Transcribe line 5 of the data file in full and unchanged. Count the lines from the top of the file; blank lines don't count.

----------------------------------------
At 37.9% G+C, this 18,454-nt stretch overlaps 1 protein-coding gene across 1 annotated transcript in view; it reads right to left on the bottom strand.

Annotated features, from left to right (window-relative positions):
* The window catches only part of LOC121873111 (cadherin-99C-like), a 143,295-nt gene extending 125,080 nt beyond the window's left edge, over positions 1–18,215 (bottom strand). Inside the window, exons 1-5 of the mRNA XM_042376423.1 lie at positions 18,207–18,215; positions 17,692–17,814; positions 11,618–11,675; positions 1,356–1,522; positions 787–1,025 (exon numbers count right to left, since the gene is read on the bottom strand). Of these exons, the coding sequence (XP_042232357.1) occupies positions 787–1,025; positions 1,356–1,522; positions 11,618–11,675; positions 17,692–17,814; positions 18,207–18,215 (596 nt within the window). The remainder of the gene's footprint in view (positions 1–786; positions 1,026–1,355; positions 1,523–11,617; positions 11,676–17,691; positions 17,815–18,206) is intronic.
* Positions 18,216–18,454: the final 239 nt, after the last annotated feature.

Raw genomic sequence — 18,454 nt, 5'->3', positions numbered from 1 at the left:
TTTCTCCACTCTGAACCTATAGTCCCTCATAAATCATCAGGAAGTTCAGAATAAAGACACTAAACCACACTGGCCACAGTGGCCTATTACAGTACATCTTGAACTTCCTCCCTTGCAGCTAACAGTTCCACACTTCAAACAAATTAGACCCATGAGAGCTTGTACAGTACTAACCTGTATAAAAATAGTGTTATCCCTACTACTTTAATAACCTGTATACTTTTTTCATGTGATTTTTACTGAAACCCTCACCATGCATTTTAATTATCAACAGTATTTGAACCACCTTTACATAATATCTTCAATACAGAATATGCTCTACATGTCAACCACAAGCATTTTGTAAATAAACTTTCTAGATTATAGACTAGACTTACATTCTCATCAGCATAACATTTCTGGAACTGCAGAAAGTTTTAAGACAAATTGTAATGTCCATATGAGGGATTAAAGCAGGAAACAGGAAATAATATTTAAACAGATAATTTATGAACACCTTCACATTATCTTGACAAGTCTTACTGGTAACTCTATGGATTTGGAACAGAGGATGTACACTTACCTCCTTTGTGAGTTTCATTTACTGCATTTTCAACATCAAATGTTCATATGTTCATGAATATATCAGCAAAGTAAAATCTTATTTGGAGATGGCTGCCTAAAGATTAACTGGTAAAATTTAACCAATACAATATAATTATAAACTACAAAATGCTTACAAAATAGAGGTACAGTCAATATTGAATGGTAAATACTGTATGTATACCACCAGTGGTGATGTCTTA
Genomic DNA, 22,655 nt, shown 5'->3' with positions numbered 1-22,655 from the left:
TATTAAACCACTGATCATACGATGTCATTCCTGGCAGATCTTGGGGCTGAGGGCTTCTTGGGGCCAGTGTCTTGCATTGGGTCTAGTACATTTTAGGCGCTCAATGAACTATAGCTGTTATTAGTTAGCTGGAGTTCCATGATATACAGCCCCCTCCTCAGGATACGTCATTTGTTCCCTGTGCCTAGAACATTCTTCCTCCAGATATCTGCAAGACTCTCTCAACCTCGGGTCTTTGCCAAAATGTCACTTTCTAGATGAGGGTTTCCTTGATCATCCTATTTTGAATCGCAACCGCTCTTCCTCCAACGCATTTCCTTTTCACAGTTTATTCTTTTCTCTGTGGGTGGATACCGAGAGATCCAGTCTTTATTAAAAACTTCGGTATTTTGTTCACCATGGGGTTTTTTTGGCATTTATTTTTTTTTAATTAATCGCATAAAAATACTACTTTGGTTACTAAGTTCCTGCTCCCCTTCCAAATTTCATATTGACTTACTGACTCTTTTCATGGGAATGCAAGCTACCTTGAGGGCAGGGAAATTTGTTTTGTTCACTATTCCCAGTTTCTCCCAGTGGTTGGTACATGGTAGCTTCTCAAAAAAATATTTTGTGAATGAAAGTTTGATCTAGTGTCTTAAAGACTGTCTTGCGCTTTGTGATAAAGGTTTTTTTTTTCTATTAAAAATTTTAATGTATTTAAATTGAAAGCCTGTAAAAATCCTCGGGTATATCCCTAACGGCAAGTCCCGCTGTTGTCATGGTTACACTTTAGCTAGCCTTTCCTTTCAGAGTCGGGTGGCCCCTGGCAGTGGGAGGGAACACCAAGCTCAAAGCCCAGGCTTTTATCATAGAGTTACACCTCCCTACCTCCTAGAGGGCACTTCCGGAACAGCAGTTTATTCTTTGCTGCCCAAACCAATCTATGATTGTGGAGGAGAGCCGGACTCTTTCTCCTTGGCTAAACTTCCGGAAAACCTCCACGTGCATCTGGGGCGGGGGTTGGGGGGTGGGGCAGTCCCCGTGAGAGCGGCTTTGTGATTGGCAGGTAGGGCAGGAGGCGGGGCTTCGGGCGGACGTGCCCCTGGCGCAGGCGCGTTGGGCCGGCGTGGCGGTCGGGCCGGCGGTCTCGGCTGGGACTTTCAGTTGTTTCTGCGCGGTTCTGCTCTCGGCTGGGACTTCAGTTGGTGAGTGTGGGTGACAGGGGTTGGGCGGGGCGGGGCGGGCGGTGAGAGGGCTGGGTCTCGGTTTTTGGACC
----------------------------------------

Raw genomic sequence — 18,454 nt, 5'->3', positions numbered from 1 at the left: